Opinion

This Map Shows How Much Land The Government Owns In Each State

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Federal Land AI 1

If you were to look at the proportions of federal land in each of the states, you would not be able to help but notice that the western half of the country has a much larger percentage of its lands in the hands of the federal government.

In fact, from the western border of North Dakota to the western border of Texas, there seems to exist an imaginary line that divides the country into two mindsets.

In the West, the Federal government almost owns the majority of the land, while in the East, the people own a clear majority of the land.

So where did this divide in thinking, as far as the way in which the country should be run, begin?

It actually started around the beginning of the 20th century, with the rise of the Progressive Movement. It was too late to seize the land of those in the East, as they were given constitutional protections from any potentially out of control government, but several Progressive presidents leaped at the opportunity to grab unclaimed land in the West.

Federal Land AI 2

President Theodore Roosevelt, for example, created the Lake Malheur Reservation in Oregon.

This wildlife preserve was created at the insistence of wildlife photographers who warned the president that plume hunters were threatening to wipe out the waterfowl in the area.

These hunters were using the feathers of waterfowl as decorations for hats.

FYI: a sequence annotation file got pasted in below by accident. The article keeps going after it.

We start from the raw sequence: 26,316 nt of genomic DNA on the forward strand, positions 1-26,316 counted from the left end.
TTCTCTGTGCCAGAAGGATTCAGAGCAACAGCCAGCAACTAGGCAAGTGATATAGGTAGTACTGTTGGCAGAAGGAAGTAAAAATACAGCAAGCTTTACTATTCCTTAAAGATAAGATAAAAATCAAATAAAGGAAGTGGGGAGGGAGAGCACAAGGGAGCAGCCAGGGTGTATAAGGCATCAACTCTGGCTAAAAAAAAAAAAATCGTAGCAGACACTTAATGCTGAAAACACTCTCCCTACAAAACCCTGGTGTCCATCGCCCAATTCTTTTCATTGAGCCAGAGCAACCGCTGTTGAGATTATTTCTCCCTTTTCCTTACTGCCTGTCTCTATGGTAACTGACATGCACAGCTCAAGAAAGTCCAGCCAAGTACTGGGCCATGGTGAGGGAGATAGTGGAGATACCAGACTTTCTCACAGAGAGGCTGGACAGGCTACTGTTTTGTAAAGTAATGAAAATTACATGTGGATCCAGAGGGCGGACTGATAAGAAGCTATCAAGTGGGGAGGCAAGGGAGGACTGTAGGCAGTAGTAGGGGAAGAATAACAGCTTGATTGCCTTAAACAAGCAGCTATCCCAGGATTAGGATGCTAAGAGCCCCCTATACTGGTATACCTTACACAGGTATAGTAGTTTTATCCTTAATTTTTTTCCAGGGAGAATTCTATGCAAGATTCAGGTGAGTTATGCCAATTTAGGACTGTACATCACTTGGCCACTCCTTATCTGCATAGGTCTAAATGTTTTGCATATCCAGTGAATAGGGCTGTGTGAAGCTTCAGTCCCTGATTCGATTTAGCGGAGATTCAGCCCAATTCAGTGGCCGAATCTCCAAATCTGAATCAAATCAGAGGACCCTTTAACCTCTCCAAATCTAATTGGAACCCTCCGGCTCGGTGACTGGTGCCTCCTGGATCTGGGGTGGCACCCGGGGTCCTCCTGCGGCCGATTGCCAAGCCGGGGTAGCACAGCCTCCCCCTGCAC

To protect the bird species in the area, Roosevelt claimed the area as federal land using an executive order making it the 19th of 51 wildlife refuges created by the president.

Yet as with every instance that the federal government grants itself a power or authority, as a result of a crisis, it will never return that power once the crisis is over.

After all, Barack Obama’s former Chief of Staff, Rahm Emanuel, once taught us that a crisis allows you to act in a way that you would not, or could not, before.

“You never let a serious crisis go to waste. And what I mean by that it’s an opportunity to do things you think you could not do before..”

There is clearly no longer a large market for decorative feathers in people’s hats. Just try to recall the last time you saw somebody walking down the street with a plume feather sticking out of their hat.

Yet, with the crisis averted, rather that returning the land for the public to use, the federal government has expanded that particular piece of land to more than twice its size.

Some have suggested that the federal government should turn this land over to the states, who are better equipped at dispersing the land and of being closer to knowing the specific needs that each piece of land requires.

However, opponents of such a measure claim that it would be just too costly for the states to have to manage this land. They argue that states should just let the federal government handle it because the federal government knows what’s best for everyone.

What do you think about the idea of the federal government owning so much land in the country?

 

Source: The Federalist Papers

Source: Big Think

 

 

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